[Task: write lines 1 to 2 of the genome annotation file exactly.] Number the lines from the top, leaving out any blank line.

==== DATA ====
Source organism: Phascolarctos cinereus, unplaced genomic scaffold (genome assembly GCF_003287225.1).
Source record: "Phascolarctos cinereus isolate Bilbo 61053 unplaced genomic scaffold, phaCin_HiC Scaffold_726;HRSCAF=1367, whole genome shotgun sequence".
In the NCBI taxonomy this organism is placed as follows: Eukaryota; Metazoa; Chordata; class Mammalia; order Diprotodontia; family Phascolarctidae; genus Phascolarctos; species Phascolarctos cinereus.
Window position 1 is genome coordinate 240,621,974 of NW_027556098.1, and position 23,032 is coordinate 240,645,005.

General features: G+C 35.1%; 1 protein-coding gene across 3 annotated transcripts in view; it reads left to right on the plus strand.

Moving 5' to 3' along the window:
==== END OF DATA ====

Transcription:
Source organism: Phascolarctos cinereus, unplaced genomic scaffold (genome assembly GCF_003287225.1).
Source record: "Phascolarctos cinereus isolate Bilbo 61053 unplaced genomic scaffold, phaCin_HiC Scaffold_726;HRSCAF=1367, whole genome shotgun sequence".